I have run in exactly one foot-race in my life (if you discount the three-legged variety). It was at an Air Cadet sports meet, and I was there to hang with my friends. I certainly wasn’t there to do anything… sporty. But there was a scheduling conflict, and since I was the only one who wasn’t playing volleyball, Nikki (the team captain) nominated me to run in the cross country race.
I told them I couldn’t run. I told them I would come in dead last. I told them I wasn’t even sure I’d get to the finish line, but nobody believed me. So off I went.
The race was along a country road, out to a turn-around point and then back again. After a couple of run/walk intervals, I fell in with a gaggle of girls who weren’t all that interested in running either. And when I was ready to run again, they still weren’t all that interested, so I kept walking. Making new friends was much more fun than running.
Eventually, my new friends became bored with the whole endeavour, and decided to turn back. Now, I was not a runner, but I was not a quitter either. So I kept going. I ran a bit, I walked a bit. The road was hot, and dusty, and arrow-straight. Straight enough to see that the turn-around point was still a long way off. Straight enough to see that I was the only ‘runner’ left.
The approach to the turn-around point seemed to last forever. I felt silly, jogging clumsily up to the judges waiting in the back of a pickup truck. Too tired to run, too embarrassed to walk, I looked nobody in the eye and focussed instead on the dusty orange cone in the middle of the road. I rounded the cone and headed for home.
By the time I got back to the finish line, it was mostly deserted. Even my new friends had finished the race ahead of me, without troubling to tell anyone how far they had (or hadn’t) run. Everyone was gone.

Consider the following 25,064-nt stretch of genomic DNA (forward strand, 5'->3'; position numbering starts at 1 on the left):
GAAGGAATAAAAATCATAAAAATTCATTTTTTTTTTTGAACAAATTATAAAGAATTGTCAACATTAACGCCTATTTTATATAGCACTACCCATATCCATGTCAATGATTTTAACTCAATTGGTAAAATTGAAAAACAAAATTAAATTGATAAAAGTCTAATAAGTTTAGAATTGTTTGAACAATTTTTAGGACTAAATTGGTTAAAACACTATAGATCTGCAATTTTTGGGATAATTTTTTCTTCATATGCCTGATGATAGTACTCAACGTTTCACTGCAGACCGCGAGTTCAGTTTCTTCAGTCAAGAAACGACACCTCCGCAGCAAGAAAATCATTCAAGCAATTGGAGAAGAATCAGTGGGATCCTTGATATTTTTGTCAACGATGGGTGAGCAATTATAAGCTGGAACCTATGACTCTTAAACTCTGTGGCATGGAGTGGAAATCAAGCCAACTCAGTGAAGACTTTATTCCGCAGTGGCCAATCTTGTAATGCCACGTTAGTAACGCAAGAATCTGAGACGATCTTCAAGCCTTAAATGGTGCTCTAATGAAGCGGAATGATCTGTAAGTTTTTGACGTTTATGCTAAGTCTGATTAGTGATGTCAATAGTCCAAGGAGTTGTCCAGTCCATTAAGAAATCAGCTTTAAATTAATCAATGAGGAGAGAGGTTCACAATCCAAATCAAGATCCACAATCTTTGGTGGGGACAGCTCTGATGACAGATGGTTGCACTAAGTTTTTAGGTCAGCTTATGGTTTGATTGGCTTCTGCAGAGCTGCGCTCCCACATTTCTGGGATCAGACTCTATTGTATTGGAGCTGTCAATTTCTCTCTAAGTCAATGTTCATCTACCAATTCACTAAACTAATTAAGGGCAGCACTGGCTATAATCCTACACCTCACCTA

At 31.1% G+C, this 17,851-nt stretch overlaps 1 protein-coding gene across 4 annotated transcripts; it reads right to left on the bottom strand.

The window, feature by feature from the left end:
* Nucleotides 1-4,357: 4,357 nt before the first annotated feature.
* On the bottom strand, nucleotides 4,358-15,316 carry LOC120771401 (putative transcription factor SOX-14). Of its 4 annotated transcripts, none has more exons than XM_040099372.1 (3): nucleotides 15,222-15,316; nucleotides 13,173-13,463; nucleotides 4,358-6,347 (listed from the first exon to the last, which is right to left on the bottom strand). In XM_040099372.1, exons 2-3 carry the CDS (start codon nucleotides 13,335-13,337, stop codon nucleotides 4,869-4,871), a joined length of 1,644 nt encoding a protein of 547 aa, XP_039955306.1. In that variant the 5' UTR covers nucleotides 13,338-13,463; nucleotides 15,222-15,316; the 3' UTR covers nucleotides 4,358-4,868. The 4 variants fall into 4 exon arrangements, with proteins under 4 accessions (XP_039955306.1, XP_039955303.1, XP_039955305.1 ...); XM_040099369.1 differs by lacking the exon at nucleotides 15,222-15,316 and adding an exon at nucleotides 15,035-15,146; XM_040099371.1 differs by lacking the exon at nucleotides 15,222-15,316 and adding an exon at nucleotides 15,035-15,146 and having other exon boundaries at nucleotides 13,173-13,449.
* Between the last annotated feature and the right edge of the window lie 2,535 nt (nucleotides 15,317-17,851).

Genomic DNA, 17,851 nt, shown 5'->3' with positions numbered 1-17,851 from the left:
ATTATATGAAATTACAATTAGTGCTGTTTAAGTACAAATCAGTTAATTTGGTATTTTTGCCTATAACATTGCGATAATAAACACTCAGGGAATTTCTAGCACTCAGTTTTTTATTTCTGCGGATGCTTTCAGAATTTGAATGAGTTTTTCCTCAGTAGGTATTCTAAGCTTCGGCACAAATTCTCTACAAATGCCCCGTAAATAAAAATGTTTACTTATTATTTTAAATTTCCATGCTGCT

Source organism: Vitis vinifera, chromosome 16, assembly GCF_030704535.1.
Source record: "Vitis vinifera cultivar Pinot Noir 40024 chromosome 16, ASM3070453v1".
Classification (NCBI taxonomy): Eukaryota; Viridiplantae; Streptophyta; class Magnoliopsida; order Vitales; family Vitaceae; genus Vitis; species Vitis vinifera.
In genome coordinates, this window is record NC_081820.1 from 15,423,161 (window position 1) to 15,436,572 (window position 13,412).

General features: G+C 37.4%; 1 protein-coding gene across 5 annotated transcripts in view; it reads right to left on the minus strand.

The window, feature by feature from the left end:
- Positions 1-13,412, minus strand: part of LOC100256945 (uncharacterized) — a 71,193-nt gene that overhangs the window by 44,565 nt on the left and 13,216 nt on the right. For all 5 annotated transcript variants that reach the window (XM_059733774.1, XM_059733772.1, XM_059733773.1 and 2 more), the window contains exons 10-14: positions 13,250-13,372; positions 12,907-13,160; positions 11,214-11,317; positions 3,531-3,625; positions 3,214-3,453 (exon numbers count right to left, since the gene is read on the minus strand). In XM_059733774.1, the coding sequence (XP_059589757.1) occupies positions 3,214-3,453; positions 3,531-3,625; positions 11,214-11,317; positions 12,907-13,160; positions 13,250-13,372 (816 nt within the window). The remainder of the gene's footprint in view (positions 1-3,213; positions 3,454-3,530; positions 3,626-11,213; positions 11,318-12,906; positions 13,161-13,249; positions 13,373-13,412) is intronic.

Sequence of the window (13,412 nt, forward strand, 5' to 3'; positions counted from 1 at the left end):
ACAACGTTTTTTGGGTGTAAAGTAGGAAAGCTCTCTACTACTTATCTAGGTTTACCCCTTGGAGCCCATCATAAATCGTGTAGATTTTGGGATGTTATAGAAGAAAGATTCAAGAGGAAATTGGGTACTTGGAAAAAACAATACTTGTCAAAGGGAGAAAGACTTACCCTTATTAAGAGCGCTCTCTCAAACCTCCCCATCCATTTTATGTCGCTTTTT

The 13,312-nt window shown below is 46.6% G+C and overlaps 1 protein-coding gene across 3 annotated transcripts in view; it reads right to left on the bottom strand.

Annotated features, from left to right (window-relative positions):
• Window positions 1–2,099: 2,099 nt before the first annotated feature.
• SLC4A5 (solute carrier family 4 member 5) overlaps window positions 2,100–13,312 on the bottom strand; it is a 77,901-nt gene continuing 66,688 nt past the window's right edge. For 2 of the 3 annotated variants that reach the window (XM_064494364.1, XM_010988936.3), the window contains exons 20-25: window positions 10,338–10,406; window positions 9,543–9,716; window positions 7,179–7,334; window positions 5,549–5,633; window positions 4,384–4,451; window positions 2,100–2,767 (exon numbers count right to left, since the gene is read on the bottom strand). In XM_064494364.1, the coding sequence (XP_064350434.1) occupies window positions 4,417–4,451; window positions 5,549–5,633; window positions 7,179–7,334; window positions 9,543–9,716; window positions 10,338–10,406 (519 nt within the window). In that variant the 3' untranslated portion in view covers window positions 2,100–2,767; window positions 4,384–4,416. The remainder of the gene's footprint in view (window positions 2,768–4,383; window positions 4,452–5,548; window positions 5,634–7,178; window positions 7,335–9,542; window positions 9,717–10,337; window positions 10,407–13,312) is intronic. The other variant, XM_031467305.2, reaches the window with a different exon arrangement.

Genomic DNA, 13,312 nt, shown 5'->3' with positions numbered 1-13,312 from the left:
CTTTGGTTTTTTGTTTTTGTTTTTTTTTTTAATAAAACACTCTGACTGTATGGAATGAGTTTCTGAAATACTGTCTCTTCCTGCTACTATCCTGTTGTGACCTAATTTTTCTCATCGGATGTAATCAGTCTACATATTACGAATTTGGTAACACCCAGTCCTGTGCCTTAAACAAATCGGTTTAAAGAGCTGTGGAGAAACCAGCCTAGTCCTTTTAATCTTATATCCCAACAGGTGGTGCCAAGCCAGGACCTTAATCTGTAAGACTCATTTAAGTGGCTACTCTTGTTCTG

Everyone, that is, except Nikki. And Martin. And Dave and Mark and Jen. My teammates were there to cheer me across the finish line with a hero’s welcome. I still felt a little silly, but all in all, it felt pretty good.
And Nikki looked at me and said “Wow, you really aren’t a runner, are you?”
I’m still not a runner, although I have started running. Just as a means to an end, though: running burns calories faster than walking, and baby isn’t ready for a bicycle trailer. And I’ve been very careful, these past 15 weeks, not to set lofty goals.
But something happens to me when I run. I get ambitious. I picture myself finishing that first 5 K, and it feels good. Really, really good.
In the past two weeks, I have lost 0.2 pounds, and then gained 0.7, for a net gain of half a pound. I’ve been struggling, and didn’t think I was doing that badly, but the gaps in my journal speak volumes. There are things I know I can do better, like drinking more water and getting more exercise, and I’m going to try and do those things.
And when I put it in perspective, I think I’m still doing ok:
But I’m still going to keep running. I may not be a runner, but I’m not a quitter, either.
Losing it in Ottawa is all about inspiring and motivating each other as a community to adopt lifelong healthy habits. With that in mind, we’d like to hear from you about which blogger you feel is most inspiring and motivating for you. Please complete our survey and two weeks from now we’ll tally the results and the blogger with the most votes will receive an outfit from Mark’s.
But that’s not all, my friends! The LIO community is so wonderfully supportive that we want to give an outfit to one of you as well. Entering is easy. Just leave us a comment any time over the next two weeks and you’ll be entered into the random draw for the second outfit.